PMCID: PMC3270550  PMID: 22312332
7.  Differential Downregulation of ACE2 by the Spike Proteins of Severe Acute Respiratory Syndrome Coronavirus and Human Coronavirus NL63 ▿  
Journal of Virology  2009;84(2):1198-1205.
The human coronaviruses (CoVs) severe acute respiratory syndrome (SARS)-CoV and NL63 employ angiotensin-converting enzyme 2 (ACE2) for cell entry. It was shown that recombinant SARS-CoV spike protein (SARS-S) downregulates ACE2 expression and thereby promotes lung injury. Whether NL63-S exerts a similar activity is yet unknown. We found that recombinant SARS-S bound to ACE2 and induced ACE2 shedding with higher efficiency than NL63-S. Shedding most likely accounted for the previously observed ACE2 downregulation but was dispensable for viral replication. Finally, SARS-CoV but not NL63 replicated efficiently in ACE2-positive Vero cells and reduced ACE2 expression, indicating robust receptor interference in the context of SARS-CoV but not NL63 infection.
PMCID: PMC2798380  PMID: 19864379
8.  Abrogation of Viral Interleukin-6 (vIL-6)-Induced Signaling by Intracellular Retention and Neutralization of vIL-6 with an Anti-vIL-6 Single-Chain Antibody Selected by Phage Display 
Journal of Virology  2006;80(17):8510-8520.
Human herpesvirus 8 (HHV-8) encodes several putative oncogenes, which are homologues to cellular host genes known to function in cell cycle regulation, control of apoptosis, and cytokine signaling. Viral interleukin (vIL-6) is believed to play an important role in the pathogenesis of Kaposi's sarcoma as well as primary effusion lymphoma and multicentric Castleman's disease. Therefore, vIL-6 is a promising target for novel therapies directed against HHV-8-associated diseases. By phage display screening of human synthetic antibody libraries, we have selected a specific recombinant antibody, called monoclonal anti-vIL-6 (MAV), binding to vIL-6. The epitope recognized by MAV was localized on the top of the D helix of the vIL-6 protein, which is a part of receptor binding site III. Consequently, MAV specifically inhibits vIL-6-mediated growth of the primary effusion lymphoma-derived cell line BCBL-1 and blocks STAT3 phosphorylation in the human hepatoma cell line HepG2. Since it was previously found that vIL-6 can also induce signals from within the cell, presumably within the endoplasmic reticulum, we fused the recombinant antibody MAV with the endoplasmic retention sequence KDEL (MAV-KDEL). As a result, COS-7 cells expressing MAV-KDEL and synthesizing vIL-6 ceased to secrete the cytokine. Moreover, we observed that vIL-6 that was bound to MAV-KDEL and retained in the endoplasmic reticulum did not induce STAT3 phosphorylation in HepG2 cells. We conclude that the activity of the intracellularly retained vIL-6 protein is neutralized by MAV-KDEL. Our results might represent a novel therapeutic strategy to neutralize virally encoded growth factors or oncogenes.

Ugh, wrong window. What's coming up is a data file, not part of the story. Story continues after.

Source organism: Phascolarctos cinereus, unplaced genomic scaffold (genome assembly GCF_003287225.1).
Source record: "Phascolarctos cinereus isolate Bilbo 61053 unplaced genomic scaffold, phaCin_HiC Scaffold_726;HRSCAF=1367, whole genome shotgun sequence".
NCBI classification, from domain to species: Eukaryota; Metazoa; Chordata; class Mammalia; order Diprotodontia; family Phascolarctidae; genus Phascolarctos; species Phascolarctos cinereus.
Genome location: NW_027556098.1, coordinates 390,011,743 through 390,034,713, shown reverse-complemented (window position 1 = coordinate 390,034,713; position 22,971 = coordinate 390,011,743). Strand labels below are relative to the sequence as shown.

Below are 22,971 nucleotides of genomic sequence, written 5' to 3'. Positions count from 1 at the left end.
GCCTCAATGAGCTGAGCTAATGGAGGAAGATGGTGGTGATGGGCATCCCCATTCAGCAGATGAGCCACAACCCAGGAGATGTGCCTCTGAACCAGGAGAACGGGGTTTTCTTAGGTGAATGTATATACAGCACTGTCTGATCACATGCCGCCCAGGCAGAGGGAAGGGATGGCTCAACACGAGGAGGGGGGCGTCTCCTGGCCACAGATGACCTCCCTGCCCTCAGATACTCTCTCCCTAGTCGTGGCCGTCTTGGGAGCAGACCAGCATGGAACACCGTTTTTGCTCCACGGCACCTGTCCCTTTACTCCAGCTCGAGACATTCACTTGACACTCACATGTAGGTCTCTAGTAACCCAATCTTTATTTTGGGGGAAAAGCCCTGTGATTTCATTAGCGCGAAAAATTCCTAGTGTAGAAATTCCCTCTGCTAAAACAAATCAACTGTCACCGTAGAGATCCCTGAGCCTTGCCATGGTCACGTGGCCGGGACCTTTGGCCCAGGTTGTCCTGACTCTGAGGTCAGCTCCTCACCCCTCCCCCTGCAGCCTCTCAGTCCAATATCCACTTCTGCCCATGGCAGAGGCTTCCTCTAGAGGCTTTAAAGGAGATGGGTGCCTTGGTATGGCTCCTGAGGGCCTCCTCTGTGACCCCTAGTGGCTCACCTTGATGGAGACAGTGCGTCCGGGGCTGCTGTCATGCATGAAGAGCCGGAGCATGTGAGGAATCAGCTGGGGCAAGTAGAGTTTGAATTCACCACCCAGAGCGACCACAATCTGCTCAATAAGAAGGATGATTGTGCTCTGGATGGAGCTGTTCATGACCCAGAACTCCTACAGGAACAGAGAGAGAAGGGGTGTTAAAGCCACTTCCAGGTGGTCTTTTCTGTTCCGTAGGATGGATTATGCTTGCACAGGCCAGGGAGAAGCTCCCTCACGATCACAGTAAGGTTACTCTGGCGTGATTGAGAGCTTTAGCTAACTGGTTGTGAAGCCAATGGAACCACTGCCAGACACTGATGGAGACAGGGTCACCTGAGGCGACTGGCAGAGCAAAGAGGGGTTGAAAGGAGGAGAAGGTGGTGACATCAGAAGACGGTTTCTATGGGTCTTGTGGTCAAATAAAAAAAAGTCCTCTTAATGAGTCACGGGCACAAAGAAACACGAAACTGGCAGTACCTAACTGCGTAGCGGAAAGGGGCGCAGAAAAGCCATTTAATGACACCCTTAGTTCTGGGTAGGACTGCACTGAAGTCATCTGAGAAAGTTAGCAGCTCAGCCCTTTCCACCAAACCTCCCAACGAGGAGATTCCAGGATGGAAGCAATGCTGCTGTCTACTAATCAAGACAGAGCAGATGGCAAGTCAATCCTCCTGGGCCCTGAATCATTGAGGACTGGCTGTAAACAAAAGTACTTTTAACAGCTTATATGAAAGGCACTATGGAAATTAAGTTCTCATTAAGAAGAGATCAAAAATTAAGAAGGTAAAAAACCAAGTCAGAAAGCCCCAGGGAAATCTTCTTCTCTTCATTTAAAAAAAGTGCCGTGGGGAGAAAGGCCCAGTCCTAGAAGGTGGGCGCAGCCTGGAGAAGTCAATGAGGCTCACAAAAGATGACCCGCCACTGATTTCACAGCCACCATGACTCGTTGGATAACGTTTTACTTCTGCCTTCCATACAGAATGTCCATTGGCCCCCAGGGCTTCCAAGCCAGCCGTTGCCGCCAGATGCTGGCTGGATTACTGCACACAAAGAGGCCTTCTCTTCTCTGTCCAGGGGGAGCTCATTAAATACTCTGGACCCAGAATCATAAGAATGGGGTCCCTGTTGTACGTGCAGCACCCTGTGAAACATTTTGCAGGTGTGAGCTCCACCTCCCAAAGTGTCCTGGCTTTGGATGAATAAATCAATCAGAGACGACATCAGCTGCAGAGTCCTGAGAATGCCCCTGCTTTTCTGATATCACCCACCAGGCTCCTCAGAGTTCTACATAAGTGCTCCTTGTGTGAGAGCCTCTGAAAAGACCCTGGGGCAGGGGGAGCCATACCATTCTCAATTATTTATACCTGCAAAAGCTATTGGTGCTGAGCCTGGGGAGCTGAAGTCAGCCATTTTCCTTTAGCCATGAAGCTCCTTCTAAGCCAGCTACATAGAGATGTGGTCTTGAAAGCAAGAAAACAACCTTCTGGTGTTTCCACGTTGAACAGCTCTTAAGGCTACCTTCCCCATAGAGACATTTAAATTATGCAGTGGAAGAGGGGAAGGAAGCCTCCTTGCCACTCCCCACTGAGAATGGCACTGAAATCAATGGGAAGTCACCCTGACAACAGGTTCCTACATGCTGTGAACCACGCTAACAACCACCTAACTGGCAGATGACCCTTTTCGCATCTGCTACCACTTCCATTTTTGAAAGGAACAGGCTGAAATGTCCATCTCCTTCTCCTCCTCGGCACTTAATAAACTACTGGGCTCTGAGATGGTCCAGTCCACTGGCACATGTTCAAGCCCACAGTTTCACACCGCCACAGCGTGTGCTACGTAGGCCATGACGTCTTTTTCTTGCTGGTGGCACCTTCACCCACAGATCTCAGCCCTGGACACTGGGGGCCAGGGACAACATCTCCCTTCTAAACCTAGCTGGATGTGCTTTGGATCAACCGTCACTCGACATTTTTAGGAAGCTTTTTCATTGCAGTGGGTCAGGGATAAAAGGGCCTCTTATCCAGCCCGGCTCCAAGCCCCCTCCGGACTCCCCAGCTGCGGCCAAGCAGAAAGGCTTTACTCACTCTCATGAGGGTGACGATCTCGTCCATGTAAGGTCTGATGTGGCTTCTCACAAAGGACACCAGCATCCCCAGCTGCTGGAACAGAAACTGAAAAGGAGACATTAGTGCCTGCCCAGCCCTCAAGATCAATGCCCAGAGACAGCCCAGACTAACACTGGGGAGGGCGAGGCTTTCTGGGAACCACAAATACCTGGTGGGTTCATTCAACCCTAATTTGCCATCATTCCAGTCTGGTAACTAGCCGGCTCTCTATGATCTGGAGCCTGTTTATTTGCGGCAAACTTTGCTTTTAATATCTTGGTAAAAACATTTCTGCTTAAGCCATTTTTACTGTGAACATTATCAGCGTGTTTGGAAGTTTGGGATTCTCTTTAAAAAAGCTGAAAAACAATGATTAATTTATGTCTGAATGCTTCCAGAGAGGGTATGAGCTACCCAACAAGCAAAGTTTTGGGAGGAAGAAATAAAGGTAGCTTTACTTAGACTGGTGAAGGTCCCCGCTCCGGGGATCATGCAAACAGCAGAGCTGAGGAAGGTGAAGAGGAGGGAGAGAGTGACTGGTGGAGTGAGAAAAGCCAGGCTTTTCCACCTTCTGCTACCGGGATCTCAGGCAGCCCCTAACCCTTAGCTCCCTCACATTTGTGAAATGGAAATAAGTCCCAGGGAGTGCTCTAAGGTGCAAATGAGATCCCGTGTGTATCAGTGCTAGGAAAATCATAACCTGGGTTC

PMCID: PMC1563863  PMID: 16912301
9.  Forced Dimerization of gp130 Leads to Constitutive STAT3 Activation, Cytokine-independent Growth, and Blockade of Differentiation of Embryonic Stem Cells 
Molecular Biology of the Cell  2006;17(7):2986-2995.
The mode of activation of glycoprotein 130 kDa (gp130) and the transmission of the activation status through the plasma membrane are incompletely understood. In particular, the molecular function of the three juxtamembrane fibronectin III-like domains of gp130 in signal transmission remains unclear. To ask whether forced dimerization of gp130 is sufficient for receptor activation, we replaced the entire extracellular portion of gp130 with the c-jun leucine zipper region in the chimeric receptor protein L-gp130. On expression in cells, L-gp130 stimulates ligand-independent signal transducer and activator of transcription (STAT) 3 and extracellular signal-regulated kinase 1/2 phosphorylation. gp130 activation could be abrogated by the addition of a competing peptide comprising the leucine zipper region of c-fos. When stably expressed in the interleukin-3–dependent Ba/F3 murine pre-B-cells, these cells showed constitutive STAT3 activation and cytokine-independent growth over several months. Because gp130 stimulation completely suppressed differentiation of murine embryonic stem cells in vitro, we also stably expressed L-gp130 in these cells, which completely blocked their differentiation in the absence of cytokine stimulation and was consistent with high constitutive expression levels of the stem cell factor OCT-4. Thus, L-gp130 can be used in vitro and in vivo to mimic constitutive and ligand-independent activation of gp130 and STAT3, the latter of which is frequently observed in neoplastic diseases.
PMCID: PMC1483035  PMID: 16624864

Results 1-9 (9)